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Great Victoria Desert
Serpentine Lakes.JPG
IBRA 6.1 Great Victoria Desert.png
Map of the IBRA regions, with the Great Victoria Desert in red
Realm Australasian
Biome Deserts and xeric shrublands
Area 422,466 km2 (163,115 sq mi)
Country Australia
States South Australia and Western Australia
Conservation status Relatively stable/intact
Protected 129,367 km² (31%)

The Great Victoria Desert is a sparsely populated desert ecoregion in Western Australia and South Australia.


In 1875, British-born Australian explorer Ernest Giles became the first European to cross the desert. He named the desert after the then-reigning monarch, Queen Victoria. In 1891, David Lindsey's expedition traveled across this area from north to south. Frank Hann was looking for gold in this area between 1903 and 1908. Len Beadell explored the area in the 1960s.

Location and description

Australia.A2002231.0145.250m NASA Nullarbor
NASA - Visible Earth, the Great Victoria Desert is in the center of the image, north of the Nullarbor Plain.

The Great Victoria is the largest desert in Australia/ It consists of many small sandhills, grassland plains, areas with a closely packed surface of pebbles (called desert pavement or gibber plains), and salt lakes. It is over 700 km (430 mi) wide (from west to east) and covers an area of 348,750 km2 (134,650 sq mi) from the Eastern Goldfields region of Western Australia to the Gawler Ranges in South Australia. The Western Australian mulga shrublands ecoregion lies to the west, the Little Sandy Desert to the northwest, the Gibson Desert and the Central Ranges xeric shrublands to the north, the Tirari-Sturt stony desert to the east, and the Nullarbor Plain to the south separates it from the Southern Ocean. Average annual rainfall is low and irregular, ranging from 200 to 250 mm (7.9 to 9.8 in) per year. Thunderstorms are relatively common in the Great Victoria Desert, with an average of 15–20 thunderstorms yearly. Summer daytime temperatures range from 32 to 40 °C (90 to 104 °F), while in winter, this falls to 18 to 23 °C (64 to 73 °F).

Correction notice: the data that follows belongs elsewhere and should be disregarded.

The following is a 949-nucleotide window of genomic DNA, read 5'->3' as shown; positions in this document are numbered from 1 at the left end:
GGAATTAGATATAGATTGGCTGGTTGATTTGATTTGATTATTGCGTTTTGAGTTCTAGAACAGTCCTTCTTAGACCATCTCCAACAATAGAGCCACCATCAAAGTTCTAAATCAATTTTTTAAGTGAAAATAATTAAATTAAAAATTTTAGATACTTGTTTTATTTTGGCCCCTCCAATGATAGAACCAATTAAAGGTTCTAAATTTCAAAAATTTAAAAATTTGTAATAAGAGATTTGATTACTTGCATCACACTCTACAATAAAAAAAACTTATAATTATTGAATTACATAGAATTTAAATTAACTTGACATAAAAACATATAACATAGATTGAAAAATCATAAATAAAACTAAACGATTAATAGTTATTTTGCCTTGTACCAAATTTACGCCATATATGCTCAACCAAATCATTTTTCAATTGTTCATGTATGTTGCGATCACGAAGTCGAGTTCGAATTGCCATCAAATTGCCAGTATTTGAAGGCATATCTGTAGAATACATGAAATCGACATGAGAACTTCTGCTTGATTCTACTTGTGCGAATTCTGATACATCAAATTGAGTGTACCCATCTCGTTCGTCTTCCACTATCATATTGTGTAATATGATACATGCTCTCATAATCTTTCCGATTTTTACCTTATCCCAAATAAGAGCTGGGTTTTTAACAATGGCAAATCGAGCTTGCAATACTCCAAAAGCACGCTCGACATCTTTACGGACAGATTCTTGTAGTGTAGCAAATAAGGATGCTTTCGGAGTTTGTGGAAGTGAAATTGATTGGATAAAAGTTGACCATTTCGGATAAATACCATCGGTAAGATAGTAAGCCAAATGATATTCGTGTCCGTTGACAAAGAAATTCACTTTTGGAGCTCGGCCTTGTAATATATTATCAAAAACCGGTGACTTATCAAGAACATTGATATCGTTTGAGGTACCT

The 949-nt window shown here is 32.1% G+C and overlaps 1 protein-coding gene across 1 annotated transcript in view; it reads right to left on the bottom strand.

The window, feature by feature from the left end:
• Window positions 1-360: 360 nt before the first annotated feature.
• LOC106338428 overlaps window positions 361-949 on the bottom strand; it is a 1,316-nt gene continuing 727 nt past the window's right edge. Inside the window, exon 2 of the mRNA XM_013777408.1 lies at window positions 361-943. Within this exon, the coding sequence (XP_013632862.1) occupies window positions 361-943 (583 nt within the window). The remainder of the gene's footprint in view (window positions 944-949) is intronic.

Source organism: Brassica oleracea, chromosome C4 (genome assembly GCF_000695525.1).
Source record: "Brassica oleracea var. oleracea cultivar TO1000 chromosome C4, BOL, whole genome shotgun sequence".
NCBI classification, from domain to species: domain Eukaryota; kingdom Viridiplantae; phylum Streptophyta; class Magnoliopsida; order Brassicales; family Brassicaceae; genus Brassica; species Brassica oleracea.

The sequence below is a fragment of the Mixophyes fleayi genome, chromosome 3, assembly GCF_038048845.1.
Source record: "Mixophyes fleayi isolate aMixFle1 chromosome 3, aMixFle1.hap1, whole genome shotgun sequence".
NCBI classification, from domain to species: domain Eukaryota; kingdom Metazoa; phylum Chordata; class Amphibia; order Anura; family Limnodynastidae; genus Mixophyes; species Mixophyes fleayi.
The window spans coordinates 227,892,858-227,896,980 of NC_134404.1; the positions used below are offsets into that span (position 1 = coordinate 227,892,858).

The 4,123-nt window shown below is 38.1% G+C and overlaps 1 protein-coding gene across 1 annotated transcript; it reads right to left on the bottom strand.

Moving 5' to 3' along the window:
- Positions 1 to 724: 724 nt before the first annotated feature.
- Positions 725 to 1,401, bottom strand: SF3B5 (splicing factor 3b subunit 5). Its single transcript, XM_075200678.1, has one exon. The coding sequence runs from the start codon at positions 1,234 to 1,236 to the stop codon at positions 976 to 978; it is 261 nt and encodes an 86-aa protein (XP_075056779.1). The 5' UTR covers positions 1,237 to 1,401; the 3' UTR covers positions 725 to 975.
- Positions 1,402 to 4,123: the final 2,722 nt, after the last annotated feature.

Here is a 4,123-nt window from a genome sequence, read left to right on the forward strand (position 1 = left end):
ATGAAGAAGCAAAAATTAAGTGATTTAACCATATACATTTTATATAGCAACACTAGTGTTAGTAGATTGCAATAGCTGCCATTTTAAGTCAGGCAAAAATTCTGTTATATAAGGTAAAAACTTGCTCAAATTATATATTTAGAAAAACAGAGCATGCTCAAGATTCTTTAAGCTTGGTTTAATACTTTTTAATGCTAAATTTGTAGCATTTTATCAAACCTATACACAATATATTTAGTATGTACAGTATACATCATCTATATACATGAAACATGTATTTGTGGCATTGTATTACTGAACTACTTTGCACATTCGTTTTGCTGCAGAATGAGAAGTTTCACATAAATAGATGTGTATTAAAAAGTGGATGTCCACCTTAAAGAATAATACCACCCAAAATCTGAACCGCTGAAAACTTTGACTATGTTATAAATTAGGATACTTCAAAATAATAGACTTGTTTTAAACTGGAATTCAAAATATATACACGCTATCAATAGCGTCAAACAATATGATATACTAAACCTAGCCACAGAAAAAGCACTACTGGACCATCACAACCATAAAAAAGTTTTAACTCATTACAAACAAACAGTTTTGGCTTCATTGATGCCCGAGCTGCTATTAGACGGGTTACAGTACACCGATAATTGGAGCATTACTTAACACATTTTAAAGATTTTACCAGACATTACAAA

The Great Victoria desert is a World Wildlife Fund ecoregion and an Interim Biogeographic Regionalisation for Australia region of the same name.


The majority of people living in the region are Indigenous Australians from different groups, including the Kogara, the Mirning and the Pitjantjatjara. Aboriginal populations have been increasing in this region. Young Indigenous adults from the Great Victoria Desert region work in the Wilurarra Creative programs to maintain and develop their culture.

Despite its isolated location, the Great Victoria is bisected by very rough tracks, including the Connie Sue Highway and the Anne Beadell Highway. Human activity has included some mining and nuclear weapons testing.


Only the hardiest of plants can survive in much of this environment. Between the sand ridges, the areas of wooded steppe consist of Eucalyptus gongylocarpa, Eucalyptus youngiana, and Acacia aneura (mulga) shrubs scattered over areas of resilient spinifex grasses, particularly Triodia basedowii.


The wildlife that adapted to these harsh conditions included few large birds or mammals. However, the desert does sustain many types of lizards, including the vulnerable great desert skink (Egernia kintorei), the Central Ranges taipan (discovered in 2007), and a number of small marsupials, including the endangered sandhill dunnart (Sminthopsis psammophila) and the crest-tailed mulgara (Dasycercus cristicauda). One way to survive here is to burrow into the sands, as a number of the desert's animals, including the southern marsupial mole (Notoryctes typhlops), and the water-holding frog do. Birds include the chestnut-breasted whiteface (Aphelocephala pectoralis) found on the eastern edge of the desert and the malleefowl of Mamungari Conservation Park. Predators of the desert include the dingo (as the desert is north of the Dingo Fence) and two large monitor lizards, the perentie (Varanus giganteus) and the sand goanna (Varanus gouldii).

Conservation and threats

As this area has had very limited use for agriculture, many habitats remain largely undisturbed. 31% of the desert is in protected areas, including Mamungari Conservation Park (formerly known as Unnamed Conservation Park) in South Australia, a large area of pristine arid zone wilderness, which possesses cultural significance and is one of the 14 World Biosphere Reserves in Australia. Habitat is also preserved in the large Aboriginal local government area of Anangu Pitjantjatjara Yankunytjatjara in South Australia and in the Great Victoria Desert Nature Reserve of Western Australia. Protected areas include:

The nuclear weapons trials carried out by the United Kingdom at Maralinga and Emu Field in the 1950s and early 1960s have left areas contaminated with plutonium-239 and other radioactive material.

See also

Kids robot.svg In Spanish: Gran Desierto de Victoria para niños

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